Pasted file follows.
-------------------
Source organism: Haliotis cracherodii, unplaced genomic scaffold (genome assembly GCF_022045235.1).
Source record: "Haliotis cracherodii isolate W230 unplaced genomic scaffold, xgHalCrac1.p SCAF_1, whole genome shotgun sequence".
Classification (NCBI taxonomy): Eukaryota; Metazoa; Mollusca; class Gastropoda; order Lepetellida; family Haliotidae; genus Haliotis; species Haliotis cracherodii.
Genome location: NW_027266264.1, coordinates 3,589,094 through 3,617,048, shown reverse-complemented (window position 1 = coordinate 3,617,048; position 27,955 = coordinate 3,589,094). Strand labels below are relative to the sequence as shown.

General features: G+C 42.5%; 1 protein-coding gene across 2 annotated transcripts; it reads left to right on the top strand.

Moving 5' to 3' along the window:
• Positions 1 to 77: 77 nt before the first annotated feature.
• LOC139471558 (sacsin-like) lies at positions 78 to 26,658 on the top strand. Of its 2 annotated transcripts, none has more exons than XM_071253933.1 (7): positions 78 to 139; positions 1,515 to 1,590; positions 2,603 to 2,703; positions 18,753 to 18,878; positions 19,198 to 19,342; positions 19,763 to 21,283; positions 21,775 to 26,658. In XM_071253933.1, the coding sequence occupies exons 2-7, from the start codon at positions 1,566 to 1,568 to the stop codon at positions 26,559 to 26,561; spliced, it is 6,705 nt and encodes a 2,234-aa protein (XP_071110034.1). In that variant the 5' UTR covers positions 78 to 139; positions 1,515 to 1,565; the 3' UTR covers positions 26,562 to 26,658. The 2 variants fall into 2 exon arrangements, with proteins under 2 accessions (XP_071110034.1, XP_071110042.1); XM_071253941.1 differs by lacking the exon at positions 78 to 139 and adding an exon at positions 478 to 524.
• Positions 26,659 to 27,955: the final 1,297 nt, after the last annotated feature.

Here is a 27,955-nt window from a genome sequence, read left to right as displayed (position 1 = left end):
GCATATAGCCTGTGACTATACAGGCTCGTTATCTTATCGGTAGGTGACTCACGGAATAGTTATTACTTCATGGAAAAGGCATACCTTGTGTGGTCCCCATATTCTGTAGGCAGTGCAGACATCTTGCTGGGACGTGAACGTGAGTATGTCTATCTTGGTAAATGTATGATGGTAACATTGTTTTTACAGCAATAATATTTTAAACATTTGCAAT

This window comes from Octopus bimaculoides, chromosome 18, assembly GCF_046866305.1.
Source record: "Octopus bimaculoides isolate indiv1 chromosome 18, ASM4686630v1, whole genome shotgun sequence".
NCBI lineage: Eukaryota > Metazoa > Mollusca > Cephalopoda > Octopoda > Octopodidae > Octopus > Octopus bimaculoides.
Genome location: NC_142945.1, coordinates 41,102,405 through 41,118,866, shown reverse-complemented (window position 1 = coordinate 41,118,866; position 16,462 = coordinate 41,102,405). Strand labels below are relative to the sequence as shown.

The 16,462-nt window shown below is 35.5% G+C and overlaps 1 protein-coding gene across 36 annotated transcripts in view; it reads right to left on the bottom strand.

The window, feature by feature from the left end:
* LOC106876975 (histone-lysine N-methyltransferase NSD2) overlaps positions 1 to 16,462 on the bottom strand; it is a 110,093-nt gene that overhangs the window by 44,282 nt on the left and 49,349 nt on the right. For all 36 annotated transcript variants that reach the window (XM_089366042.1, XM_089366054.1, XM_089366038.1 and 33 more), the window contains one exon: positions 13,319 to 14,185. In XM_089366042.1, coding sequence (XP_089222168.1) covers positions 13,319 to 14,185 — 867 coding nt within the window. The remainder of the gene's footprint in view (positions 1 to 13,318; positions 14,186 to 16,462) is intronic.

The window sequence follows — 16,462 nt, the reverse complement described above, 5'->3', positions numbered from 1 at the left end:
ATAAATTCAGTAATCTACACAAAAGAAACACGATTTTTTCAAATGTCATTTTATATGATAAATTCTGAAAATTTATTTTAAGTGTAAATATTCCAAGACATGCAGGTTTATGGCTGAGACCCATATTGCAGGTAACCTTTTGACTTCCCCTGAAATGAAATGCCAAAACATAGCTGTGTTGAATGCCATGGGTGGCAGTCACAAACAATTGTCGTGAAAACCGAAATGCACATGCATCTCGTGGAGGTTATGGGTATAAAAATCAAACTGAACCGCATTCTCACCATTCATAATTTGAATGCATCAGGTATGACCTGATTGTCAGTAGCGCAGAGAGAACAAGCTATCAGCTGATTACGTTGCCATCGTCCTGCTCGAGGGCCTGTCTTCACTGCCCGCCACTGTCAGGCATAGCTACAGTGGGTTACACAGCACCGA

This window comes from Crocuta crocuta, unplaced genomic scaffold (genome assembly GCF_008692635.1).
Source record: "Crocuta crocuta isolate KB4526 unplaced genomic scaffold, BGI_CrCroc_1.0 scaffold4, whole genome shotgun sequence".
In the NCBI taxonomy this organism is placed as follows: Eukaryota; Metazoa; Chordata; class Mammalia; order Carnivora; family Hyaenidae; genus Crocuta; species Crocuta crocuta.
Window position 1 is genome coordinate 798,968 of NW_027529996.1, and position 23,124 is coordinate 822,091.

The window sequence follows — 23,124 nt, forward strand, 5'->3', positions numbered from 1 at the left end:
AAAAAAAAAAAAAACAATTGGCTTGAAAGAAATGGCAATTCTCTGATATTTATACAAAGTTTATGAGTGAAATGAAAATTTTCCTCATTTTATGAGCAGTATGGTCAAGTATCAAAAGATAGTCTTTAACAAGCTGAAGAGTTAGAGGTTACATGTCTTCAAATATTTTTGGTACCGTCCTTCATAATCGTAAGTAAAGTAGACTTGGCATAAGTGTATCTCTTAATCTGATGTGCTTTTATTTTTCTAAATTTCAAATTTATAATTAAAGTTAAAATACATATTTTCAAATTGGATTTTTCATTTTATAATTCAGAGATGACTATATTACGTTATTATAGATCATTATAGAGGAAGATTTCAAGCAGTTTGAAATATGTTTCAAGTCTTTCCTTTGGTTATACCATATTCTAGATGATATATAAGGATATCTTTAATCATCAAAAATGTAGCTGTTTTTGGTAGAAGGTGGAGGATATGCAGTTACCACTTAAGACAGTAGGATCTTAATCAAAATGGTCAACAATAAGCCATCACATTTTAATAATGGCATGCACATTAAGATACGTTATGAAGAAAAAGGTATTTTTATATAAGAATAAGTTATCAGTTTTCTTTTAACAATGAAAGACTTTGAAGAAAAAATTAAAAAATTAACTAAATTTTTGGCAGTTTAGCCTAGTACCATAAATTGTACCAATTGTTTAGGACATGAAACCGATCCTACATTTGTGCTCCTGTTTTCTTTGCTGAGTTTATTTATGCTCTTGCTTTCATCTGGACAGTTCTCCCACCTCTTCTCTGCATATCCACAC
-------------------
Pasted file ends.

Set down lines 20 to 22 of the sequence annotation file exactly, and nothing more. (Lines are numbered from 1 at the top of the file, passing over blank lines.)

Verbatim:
ATAAATTCAGTAATCTACACAAAAGAAACACGATTTTTTCAAATGTCATTTTATATGATAAATTCTGAAAATTTATTTTAAGTGTAAATATTCCAAGACATGCAGGTTTATGGCTGAGACCCATATTGCAGGTAACCTTTTGACTTCCCCTGAAATGAAATGCCAAAACATAGCTGTGTTGAATGCCATGGGTGGCAGTCACAAACAATTGTCGTGAAAACCGAAATGCACATGCATCTCGTGGAGGTTATGGGTATAAAAATCAAACTGAACCGCATTCTCACCATTCATAATTTGAATGCATCAGGTATGACCTGATTGTCAGTAGCGCAGAGAGAACAAGCTATCAGCTGATTACGTTGCCATCGTCCTGCTCGAGGGCCTGTCTTCACTGCCCGCCACTGTCAGGCATAGCTACAGTGGGTTACACAGCACCGA

This window comes from Crocuta crocuta, unplaced genomic scaffold (genome assembly GCF_008692635.1).
Source record: "Crocuta crocuta isolate KB4526 unplaced genomic scaffold, BGI_CrCroc_1.0 scaffold4, whole genome shotgun sequence".